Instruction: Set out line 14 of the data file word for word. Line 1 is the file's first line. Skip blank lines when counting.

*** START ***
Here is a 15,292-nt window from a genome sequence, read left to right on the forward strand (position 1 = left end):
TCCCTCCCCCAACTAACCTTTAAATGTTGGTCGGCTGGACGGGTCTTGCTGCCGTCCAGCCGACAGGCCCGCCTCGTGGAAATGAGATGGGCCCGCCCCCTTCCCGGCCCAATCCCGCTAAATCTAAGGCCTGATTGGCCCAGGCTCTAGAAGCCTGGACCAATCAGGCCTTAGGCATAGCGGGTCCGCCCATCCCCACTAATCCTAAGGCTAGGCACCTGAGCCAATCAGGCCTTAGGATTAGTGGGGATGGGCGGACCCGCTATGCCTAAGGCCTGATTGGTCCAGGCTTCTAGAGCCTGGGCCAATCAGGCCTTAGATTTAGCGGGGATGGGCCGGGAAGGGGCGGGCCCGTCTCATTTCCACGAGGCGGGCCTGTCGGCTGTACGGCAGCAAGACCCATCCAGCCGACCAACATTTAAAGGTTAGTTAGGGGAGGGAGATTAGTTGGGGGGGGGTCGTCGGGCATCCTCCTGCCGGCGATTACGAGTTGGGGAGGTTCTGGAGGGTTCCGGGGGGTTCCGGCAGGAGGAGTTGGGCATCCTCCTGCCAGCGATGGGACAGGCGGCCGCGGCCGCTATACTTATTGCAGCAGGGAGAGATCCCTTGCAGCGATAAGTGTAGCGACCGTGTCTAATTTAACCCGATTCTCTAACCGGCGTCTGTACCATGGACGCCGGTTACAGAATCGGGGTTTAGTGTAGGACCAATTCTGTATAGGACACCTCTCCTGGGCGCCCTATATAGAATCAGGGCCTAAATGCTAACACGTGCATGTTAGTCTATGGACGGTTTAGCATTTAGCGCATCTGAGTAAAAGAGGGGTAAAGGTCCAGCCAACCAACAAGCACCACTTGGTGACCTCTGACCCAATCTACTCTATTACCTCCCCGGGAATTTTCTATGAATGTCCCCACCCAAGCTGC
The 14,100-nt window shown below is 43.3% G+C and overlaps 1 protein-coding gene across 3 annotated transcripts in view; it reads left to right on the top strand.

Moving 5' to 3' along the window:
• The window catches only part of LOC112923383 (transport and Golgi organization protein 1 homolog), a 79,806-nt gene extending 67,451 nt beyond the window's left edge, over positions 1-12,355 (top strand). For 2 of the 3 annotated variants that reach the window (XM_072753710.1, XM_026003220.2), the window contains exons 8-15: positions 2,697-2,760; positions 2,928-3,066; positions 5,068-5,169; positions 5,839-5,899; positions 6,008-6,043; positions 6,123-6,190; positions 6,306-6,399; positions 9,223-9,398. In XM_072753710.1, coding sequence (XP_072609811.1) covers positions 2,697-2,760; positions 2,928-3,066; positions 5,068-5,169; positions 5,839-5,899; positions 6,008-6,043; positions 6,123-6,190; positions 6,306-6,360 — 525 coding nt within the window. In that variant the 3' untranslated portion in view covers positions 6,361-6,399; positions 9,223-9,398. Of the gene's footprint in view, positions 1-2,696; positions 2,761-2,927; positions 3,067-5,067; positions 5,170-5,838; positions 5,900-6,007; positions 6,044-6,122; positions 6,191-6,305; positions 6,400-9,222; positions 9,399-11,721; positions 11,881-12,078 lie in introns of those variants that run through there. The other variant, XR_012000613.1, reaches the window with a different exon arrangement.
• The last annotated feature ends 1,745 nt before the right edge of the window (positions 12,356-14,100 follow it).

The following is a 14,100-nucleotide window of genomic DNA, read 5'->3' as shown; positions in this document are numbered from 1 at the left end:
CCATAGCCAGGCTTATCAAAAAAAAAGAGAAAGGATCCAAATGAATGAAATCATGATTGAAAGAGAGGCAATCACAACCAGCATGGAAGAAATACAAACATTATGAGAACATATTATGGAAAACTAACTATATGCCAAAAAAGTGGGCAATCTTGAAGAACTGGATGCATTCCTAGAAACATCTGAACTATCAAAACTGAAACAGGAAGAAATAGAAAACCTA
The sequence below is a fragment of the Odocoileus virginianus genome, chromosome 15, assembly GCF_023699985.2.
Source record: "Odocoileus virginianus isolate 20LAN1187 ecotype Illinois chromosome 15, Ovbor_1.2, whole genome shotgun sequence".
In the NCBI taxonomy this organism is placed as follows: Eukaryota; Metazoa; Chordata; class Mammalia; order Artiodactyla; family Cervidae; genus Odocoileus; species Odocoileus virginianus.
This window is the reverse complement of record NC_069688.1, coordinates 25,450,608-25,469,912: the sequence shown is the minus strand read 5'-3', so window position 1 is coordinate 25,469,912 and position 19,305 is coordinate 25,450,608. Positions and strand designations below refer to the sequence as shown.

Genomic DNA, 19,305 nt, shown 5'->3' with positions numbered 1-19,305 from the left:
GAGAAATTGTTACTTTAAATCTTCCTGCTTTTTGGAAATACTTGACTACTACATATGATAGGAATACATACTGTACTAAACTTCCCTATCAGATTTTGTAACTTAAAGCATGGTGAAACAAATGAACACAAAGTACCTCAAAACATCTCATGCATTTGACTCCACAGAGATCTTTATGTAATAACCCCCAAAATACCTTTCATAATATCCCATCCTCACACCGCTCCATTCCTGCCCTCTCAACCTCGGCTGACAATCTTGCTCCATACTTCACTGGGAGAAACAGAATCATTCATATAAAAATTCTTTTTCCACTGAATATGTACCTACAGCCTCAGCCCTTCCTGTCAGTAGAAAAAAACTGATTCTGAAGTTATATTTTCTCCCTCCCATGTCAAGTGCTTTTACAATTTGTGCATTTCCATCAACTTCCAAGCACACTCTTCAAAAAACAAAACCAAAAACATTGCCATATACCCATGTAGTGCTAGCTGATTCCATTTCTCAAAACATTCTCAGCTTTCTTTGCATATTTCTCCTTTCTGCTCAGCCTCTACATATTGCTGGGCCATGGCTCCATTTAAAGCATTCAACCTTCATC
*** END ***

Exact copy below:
GAGAAATTGTTACTTTAAATCTTCCTGCTTTTTGGAAATACTTGACTACTACATATGATAGGAATACATACTGTACTAAACTTCCCTATCAGATTTTGTAACTTAAAGCATGGTGAAACAAATGAACACAAAGTACCTCAAAACATCTCATGCATTTGACTCCACAGAGATCTTTATGTAATAACCCCCAAAATACCTTTCATAATATCCCATCCTCACACCGCTCCATTCCTGCCCTCTCAACCTCGGCTGACAATCTTGCTCCATACTTCACTGGGAGAAACAGAATCATTCATATAAAAATTCTTTTTCCACTGAATATGTACCTACAGCCTCAGCCCTTCCTGTCAGTAGAAAAAAACTGATTCTGAAGTTATATTTTCTCCCTCCCATGTCAAGTGCTTTTACAATTTGTGCATTTCCATCAACTTCCAAGCACACTCTTCAAAAAACAAAACCAAAAACATTGCCATATACCCATGTAGTGCTAGCTGATTCCATTTCTCAAAACATTCTCAGCTTTCTTTGCATATTTCTCCTTTCTGCTCAGCCTCTACATATTGCTGGGCCATGGCTCCATTTAAAGCATTCAACCTTCATC